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For 28 years, Ornamental Stonecraft has supplied Manitobans with concrete eagles, welcome bears and other creative creatures – and now, under new management, they’ll do it from a different town

Mike Labelle of Ornamental Stonecraft patches small holes left in a statue by the casting process.Photography by Shannon VanRaes/The Globe and Mail

Mike Labelle weaves through rows of concrete statuary pointing out much-loved pieces at Ornamental Stonecraft, southwest of Winnipeg.

“The gnomes are still popular,” he said. But the Manitoba mason is also quick to note that, with more than 700 ready-made and custom designs in the company’s repertoire, lawn ornaments broke the mould long ago.

“The only limit is your imagination,” he said.

Whether your lawn needs a gnome, a tiger or a bison, Ornamental Stonecraft can provide.

Memorial benches, custom painted statues of horses, goats and homages to family pets are common requests, although exotic wildlife, welcome stones and even firefighters and other emergency responders are also on offer.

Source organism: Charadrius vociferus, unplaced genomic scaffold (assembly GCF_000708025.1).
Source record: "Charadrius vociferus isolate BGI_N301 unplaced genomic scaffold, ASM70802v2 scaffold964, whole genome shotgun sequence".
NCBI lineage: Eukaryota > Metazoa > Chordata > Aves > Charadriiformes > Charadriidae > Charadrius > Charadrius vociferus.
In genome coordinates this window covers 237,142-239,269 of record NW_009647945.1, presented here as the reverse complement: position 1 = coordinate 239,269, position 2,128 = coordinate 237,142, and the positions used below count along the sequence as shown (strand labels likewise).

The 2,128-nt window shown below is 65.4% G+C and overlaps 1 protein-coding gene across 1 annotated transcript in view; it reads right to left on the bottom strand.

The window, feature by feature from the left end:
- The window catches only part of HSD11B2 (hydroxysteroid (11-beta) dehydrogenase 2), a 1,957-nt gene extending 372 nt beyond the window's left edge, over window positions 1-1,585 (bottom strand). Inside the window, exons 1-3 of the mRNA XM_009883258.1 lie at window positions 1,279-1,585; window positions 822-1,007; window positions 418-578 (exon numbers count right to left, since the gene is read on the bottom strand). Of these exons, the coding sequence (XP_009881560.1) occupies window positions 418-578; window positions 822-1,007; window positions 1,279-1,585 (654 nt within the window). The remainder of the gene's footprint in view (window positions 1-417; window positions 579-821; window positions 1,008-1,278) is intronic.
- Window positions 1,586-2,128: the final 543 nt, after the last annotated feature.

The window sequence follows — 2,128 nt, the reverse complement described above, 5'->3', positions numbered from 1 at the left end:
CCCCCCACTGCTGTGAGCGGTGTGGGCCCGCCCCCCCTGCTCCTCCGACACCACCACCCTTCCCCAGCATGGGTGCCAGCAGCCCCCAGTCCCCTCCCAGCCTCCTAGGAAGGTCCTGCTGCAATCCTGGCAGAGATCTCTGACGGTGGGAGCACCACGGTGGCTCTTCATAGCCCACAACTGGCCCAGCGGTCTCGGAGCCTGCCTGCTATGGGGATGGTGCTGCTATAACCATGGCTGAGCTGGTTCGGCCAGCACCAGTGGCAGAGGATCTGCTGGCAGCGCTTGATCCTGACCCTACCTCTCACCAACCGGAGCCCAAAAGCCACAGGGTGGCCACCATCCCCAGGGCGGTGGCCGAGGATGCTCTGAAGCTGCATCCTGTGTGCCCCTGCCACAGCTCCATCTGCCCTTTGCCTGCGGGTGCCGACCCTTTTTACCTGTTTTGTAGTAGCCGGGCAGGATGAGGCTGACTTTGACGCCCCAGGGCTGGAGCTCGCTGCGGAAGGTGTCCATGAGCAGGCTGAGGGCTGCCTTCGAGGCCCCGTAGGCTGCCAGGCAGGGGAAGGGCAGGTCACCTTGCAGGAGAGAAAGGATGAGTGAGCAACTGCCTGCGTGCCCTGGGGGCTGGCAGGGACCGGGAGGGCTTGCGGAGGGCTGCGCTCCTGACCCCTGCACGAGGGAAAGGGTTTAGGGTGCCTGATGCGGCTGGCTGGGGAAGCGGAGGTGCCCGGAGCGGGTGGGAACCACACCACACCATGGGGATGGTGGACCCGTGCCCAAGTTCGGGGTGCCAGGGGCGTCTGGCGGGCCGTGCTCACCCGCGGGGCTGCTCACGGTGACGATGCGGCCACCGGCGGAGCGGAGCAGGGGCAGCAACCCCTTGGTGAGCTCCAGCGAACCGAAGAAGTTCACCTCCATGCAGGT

Each piece is crafted through a multi-step process of mixing, pouring and curing concrete. Once an ornament is removed from the latex mould that formed it, any imperfections are then patched and smoothed. Larger pieces require carefully placed rebar supports and statues can’t be painted until fully cured – a process that can take days or even weeks.

Mr. Labelle bought Ornamental Stonecraft in January and is in the middle of relocating production to the town of Carberry, near Brandon. The Winnipeg-area showroom is set to close Aug. 14.

Rod and Barbara Schroeder founded the business 28 years ago and stayed on to assist with the transition, but will officially retire this month.

Leaving behind the business generates mixed emotions for Mr. Schroeder, who says he’ll miss coming into work every day. But neither he nor his wife plan on bringing any of the remaining ornaments home to their condo.

“We don’t have a lawn,” he said.

Ornamental Stonecraft was founded 28 years ago by Barbara Schroeder and her husband, Rod, who are retiring this month.
Mike Labelle peers into a mould that will be poured with concrete to make a 1,700-pound eagle. Once it is set, he removes excess concrete from the edges. The statue must be righted using a hoist before the bolts holding the latex and fibreglass shell are removed.
Gisele Labelle adds some colour to welcome bears, a popular item. Some clients order statues modelled after their horses, and give photos for reference. Before being painted, ornaments have to cure so excess moisture has time to seep out; the dog at bottom is still waiting for its coat.

The showroom's last day open is Aug. 14 before the shop moves to Carberry, Man.

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